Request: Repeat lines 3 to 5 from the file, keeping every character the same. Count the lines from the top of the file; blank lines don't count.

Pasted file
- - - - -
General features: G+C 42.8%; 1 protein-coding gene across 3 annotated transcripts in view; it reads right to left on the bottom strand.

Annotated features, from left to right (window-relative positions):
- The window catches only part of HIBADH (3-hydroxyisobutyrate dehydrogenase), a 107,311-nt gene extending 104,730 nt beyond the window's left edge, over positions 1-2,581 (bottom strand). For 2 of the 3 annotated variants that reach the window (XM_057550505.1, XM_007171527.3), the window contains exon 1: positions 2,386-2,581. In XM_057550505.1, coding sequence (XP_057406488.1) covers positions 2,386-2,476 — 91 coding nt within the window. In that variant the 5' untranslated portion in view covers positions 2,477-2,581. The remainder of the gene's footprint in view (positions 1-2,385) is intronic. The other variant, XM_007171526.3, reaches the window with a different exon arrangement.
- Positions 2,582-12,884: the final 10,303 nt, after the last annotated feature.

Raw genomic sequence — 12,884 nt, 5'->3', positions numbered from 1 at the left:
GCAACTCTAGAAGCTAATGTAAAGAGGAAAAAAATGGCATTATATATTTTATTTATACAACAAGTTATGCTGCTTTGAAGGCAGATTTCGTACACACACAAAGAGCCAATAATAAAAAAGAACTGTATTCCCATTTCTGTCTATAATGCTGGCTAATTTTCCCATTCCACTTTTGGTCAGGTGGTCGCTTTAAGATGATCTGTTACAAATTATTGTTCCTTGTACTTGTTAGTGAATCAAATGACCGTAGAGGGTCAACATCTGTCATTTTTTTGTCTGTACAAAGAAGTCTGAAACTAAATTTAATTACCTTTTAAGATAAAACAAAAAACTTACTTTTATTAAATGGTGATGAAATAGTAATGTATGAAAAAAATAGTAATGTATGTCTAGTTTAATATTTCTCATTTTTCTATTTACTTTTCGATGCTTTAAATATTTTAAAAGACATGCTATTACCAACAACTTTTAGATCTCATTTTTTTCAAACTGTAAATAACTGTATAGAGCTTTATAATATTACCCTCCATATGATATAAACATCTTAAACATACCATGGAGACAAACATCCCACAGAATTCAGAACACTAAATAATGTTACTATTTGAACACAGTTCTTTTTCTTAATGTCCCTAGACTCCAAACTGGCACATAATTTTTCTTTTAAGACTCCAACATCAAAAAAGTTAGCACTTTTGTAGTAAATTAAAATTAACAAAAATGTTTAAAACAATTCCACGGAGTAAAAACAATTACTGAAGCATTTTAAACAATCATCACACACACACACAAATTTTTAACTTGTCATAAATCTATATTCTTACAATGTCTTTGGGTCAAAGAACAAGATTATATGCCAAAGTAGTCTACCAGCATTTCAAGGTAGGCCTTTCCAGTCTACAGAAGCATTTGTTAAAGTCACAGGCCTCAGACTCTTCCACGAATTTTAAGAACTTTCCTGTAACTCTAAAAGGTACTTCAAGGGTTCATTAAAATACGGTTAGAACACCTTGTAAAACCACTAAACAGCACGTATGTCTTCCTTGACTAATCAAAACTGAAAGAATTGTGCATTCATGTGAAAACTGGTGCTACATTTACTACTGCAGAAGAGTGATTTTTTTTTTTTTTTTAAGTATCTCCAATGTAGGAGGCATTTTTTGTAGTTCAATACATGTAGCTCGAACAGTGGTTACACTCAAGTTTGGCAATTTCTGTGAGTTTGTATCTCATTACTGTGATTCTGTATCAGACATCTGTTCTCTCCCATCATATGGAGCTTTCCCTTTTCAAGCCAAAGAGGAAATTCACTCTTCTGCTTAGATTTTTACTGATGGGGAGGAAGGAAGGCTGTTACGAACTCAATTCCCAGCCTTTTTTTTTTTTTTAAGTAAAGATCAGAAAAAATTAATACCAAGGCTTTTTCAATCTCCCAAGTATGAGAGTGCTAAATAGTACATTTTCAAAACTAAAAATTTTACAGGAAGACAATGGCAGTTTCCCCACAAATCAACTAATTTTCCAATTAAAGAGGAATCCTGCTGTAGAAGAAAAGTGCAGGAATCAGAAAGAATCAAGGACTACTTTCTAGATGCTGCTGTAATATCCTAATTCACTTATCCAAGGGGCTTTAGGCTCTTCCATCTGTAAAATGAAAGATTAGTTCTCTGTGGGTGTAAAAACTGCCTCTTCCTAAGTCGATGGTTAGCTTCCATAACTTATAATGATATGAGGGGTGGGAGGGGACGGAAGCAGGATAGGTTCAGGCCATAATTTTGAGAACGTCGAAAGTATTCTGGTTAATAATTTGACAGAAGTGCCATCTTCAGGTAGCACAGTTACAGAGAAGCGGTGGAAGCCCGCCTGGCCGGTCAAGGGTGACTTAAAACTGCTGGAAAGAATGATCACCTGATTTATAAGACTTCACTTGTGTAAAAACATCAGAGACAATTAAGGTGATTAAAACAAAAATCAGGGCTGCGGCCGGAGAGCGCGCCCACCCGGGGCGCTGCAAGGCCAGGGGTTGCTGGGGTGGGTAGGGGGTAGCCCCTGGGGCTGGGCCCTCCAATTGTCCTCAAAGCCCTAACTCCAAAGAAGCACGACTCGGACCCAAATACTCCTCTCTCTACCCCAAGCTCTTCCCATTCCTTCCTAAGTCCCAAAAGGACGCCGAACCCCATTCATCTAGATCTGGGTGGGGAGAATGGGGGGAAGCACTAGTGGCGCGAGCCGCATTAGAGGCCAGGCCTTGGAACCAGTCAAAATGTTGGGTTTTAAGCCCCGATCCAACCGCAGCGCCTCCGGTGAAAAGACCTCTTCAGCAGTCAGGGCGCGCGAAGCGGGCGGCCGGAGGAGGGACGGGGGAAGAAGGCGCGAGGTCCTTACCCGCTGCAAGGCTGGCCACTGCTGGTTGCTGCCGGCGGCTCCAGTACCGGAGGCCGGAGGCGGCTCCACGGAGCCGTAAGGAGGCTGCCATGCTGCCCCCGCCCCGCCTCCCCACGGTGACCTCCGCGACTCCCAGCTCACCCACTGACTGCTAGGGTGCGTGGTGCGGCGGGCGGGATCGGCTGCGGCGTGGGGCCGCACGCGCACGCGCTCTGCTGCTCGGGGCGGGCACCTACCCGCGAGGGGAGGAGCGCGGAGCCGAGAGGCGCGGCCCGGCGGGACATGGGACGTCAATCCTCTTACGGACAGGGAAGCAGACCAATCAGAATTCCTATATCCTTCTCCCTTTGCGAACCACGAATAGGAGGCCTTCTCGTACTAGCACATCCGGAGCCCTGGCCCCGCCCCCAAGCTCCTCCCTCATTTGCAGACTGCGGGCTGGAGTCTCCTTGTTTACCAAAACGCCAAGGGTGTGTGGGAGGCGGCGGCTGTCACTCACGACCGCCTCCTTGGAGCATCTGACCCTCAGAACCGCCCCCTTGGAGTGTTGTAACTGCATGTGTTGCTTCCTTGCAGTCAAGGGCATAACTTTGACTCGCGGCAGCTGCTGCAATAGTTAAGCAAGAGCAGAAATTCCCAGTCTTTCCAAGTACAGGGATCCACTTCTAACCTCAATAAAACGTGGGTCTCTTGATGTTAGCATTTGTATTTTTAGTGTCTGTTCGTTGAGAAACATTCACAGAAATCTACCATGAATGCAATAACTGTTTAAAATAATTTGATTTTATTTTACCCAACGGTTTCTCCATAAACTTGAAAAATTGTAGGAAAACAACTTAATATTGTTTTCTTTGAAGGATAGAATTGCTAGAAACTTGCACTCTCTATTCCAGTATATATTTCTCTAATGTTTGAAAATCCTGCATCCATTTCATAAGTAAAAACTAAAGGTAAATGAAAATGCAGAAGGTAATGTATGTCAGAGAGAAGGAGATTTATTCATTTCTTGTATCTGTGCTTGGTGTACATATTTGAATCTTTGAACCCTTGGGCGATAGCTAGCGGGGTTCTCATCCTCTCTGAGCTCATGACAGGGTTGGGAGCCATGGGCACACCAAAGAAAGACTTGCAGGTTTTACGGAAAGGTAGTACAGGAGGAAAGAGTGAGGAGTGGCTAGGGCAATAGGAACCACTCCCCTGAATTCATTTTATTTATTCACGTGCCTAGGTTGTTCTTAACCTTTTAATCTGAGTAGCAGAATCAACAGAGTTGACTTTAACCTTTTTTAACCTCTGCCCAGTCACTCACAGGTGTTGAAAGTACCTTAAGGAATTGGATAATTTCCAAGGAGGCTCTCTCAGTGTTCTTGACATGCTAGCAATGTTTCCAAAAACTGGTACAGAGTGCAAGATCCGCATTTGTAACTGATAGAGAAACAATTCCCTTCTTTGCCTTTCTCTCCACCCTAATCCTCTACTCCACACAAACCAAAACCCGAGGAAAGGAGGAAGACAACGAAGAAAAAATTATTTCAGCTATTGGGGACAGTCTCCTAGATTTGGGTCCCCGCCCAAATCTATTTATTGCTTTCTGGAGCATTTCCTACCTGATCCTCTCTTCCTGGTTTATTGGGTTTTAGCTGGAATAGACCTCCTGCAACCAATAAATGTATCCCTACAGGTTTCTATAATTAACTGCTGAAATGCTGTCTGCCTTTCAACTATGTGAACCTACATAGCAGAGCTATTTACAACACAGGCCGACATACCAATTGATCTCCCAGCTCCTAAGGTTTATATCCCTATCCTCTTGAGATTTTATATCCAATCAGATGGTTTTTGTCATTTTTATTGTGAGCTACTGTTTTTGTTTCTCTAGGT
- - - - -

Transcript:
- The window catches only part of HIBADH (3-hydroxyisobutyrate dehydrogenase), a 107,311-nt gene extending 104,730 nt beyond the window's left edge, over positions 1-2,581 (bottom strand). For 2 of the 3 annotated variants that reach the window (XM_057550505.1, XM_007171527.3), the window contains exon 1: positions 2,386-2,581. In XM_057550505.1, coding sequence (XP_057406488.1) covers positions 2,386-2,476 — 91 coding nt within the window. In that variant the 5' untranslated portion in view covers positions 2,477-2,581. The remainder of the gene's footprint in view (positions 1-2,385) is intronic. The other variant, XM_007171526.3, reaches the window with a different exon arrangement.
- Positions 2,582-12,884: the final 10,303 nt, after the last annotated feature.

Raw genomic sequence — 12,884 nt, 5'->3', positions numbered from 1 at the left: